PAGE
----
How to understand your home loan statement
Once you understand the details and terminology in your home loan statements you will have a better grasp on your mortgage debt.
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Your lender will issue you a home loan statement every month. This document will show you how much of the loan you have repaid and how much is remaining. It should include other information too such as any money you've saved in your offset account plus your interest rate.
If you're struggling to make sense of your home loan statement we've got you covered.
Understanding your home loan statement
Here are some common terms you'll find on a home loan statement and what they mean:
- Statement period: this tells you the dates covered in this period, usually a month.
- Opening balance: this tells you how much was left to repay on your loan at the start of the statement period.
- Closing balance: this tell you how much is left to repay on your loan at the end of the statement period (if you've made repayments during the period then your closing balance should be smaller than your opening balance).
- Credits: the money you have paid into the home loan during this period.
- Debits: any money removed from the loan or offset account.
- Interest summary: this should tell you your current interest rate and how much interest was charged during the statement period.
- Offset transactions: if you've put money into your offset account (if you have one) or spent some, this will appear here.
- Total balance outstanding: this is how much is left on your home loan, when all debits and credits are taken into account at the end of the statement period.
How is your monthly repayment calculated?
This depends on what repayment type you have agreed to:
- Principal and interest: These payments will include the monthly interest accrued, any scheduled fees and a portion of your principal.
- Interest-only: For the defined term, these payments will cover the monthly interest accrued plus any scheduled fee.
Most financial institutions allow you to choose to make your repayments on a weekly, fortnightly or monthly basis. The more repayments you make, the faster you can pay off your home loan. Below is the general formula of how the interest is calculated on your home loan.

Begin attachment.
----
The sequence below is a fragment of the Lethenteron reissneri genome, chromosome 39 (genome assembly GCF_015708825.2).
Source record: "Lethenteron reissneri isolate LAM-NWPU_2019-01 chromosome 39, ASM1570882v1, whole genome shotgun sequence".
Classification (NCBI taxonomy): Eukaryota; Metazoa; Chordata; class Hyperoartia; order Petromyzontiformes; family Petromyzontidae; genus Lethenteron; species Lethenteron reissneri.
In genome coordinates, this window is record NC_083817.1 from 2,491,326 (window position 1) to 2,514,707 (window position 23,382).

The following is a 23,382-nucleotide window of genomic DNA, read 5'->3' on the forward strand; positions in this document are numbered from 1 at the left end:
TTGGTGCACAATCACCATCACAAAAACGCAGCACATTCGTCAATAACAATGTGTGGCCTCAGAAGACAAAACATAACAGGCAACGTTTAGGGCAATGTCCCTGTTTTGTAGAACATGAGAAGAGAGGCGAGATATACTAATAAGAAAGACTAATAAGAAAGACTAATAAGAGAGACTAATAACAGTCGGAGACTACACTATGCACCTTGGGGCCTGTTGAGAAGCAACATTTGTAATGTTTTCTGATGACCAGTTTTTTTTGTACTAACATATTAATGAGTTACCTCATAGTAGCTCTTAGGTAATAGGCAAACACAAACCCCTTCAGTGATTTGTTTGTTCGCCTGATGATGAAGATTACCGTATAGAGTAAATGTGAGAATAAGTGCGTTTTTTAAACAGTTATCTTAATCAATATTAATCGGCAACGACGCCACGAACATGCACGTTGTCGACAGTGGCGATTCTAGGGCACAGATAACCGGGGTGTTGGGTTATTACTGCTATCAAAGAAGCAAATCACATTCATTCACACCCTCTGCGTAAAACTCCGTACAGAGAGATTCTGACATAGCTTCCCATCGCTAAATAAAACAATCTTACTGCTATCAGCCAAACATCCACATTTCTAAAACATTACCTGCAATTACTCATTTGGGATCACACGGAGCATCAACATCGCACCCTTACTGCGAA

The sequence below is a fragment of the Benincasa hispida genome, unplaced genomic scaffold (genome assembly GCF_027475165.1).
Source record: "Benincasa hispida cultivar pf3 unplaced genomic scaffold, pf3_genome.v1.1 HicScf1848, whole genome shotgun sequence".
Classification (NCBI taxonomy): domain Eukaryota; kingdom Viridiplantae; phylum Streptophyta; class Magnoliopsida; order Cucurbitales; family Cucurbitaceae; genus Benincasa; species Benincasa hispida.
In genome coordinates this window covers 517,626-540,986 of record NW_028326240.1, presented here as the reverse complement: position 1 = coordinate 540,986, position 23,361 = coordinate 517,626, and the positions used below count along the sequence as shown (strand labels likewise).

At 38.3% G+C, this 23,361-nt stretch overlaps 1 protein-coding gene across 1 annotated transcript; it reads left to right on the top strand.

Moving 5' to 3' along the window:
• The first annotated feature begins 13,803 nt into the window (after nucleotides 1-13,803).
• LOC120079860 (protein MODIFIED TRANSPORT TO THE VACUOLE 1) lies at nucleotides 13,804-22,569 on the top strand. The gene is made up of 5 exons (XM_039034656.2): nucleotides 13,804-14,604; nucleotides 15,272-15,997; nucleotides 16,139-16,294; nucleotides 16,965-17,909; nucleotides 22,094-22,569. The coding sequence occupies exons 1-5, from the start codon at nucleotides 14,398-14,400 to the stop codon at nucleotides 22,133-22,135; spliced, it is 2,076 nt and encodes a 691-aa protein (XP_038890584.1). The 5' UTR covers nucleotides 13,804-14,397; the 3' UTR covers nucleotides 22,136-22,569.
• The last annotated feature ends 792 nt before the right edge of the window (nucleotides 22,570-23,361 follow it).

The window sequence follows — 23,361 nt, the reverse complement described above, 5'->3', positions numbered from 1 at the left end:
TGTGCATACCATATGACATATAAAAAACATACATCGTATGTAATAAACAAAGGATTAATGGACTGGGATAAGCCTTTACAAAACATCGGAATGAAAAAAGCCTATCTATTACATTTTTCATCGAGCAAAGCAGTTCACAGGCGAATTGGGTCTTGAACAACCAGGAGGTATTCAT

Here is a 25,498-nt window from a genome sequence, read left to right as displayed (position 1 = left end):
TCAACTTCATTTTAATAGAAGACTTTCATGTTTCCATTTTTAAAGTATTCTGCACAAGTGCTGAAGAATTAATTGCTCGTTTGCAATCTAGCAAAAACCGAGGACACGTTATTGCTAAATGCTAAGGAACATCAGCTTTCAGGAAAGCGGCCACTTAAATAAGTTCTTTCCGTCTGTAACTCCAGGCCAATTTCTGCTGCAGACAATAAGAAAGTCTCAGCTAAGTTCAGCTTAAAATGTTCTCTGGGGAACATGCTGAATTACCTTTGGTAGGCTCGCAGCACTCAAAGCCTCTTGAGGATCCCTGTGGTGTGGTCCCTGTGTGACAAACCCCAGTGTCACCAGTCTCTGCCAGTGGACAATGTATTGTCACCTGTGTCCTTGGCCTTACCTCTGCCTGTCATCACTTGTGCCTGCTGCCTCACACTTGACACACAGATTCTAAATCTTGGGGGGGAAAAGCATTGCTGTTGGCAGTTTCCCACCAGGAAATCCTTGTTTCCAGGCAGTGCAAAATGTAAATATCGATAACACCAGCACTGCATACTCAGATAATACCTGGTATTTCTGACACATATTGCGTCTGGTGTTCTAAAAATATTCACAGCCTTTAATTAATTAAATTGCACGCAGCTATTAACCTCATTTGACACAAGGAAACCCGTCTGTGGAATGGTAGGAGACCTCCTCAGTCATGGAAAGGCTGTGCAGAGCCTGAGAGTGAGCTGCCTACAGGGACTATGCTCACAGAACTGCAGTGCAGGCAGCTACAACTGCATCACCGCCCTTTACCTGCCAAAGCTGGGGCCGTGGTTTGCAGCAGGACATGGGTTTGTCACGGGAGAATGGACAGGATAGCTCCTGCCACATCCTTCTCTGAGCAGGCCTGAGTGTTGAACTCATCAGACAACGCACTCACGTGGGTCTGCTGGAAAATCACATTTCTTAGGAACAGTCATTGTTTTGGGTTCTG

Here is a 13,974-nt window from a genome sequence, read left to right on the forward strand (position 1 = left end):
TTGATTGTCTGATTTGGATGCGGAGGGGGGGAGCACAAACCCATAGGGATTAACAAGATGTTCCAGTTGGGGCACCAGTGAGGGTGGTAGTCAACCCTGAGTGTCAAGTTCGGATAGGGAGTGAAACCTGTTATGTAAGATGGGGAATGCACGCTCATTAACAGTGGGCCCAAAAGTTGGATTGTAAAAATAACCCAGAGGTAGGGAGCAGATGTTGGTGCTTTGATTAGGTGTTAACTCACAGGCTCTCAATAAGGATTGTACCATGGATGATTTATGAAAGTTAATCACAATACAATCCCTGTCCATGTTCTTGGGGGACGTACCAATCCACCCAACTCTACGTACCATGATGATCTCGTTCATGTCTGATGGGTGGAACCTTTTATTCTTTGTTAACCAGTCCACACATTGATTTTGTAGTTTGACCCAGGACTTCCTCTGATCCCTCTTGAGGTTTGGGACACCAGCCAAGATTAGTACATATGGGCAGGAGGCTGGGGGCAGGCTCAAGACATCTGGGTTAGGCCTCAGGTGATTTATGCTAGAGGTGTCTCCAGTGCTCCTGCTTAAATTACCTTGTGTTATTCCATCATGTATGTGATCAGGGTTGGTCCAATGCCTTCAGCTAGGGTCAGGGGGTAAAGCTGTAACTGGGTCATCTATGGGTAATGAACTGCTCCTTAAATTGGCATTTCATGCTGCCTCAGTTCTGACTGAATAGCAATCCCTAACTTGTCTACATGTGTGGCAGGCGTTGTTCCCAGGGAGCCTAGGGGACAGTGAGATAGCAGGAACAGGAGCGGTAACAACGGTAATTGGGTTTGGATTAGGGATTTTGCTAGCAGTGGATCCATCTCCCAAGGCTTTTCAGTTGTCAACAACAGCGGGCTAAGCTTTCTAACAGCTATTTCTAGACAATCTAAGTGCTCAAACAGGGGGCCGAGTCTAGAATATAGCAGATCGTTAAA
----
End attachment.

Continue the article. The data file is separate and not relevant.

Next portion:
John Packer has a standard ING Mortgage Simplifier home loan with a variable interest rate of 5.72% p.a. with no ongoing monthly or annual fees and a free redraw facility.
The same standard home loan with an initial interest rate of 6.22% which decreases to 5.72% per annum part of the way through the month and a repayment of $1950.89 with an additional deposit of $700 on the 14/11 and $400 on the 04/12.
What do the numbers mean?
- Repayments of $1950.89
- Interest charged on the loan at 5.97% p.a. = $1,583.76
- Notification of rate change
- Interest charged on the loan at 5.72% p.a. = $1548.45
- Extra repayments into the mortgage
How is interest calculated on John's loan?
Here the formula used to calculate the interest of John's loan during 12 October to 24 December before the interest rate decreased.
Why does the interest charged on my home loan increase or decrease some months?
A number of reasons can make this happen:
- The number of days in the month
- Increase or decrease to the cash rate during the month
- Increase or decrease to the outstanding balance during the month
Tips to manage your home loan account
- Know the fundamentals about interest and how interest is applied to your home loan account
- Always make your monthly repayment on or before the due date. If you are about the miss a mortgage repayment, ensure that you notify your lender first.
- Set up a direct debit to automatically make payments from your nominated bank account to avoid any late payments. If you do set up a direct debit, ensure you have enough funds in the account or you could be charged a dishonour fee.
- Always try to pay off more than your minimum repayment and you could take years off your loan – pay more, more often.
- Read and understand the terms and conditions of your home loan account so there is no room for unexpected surprises.
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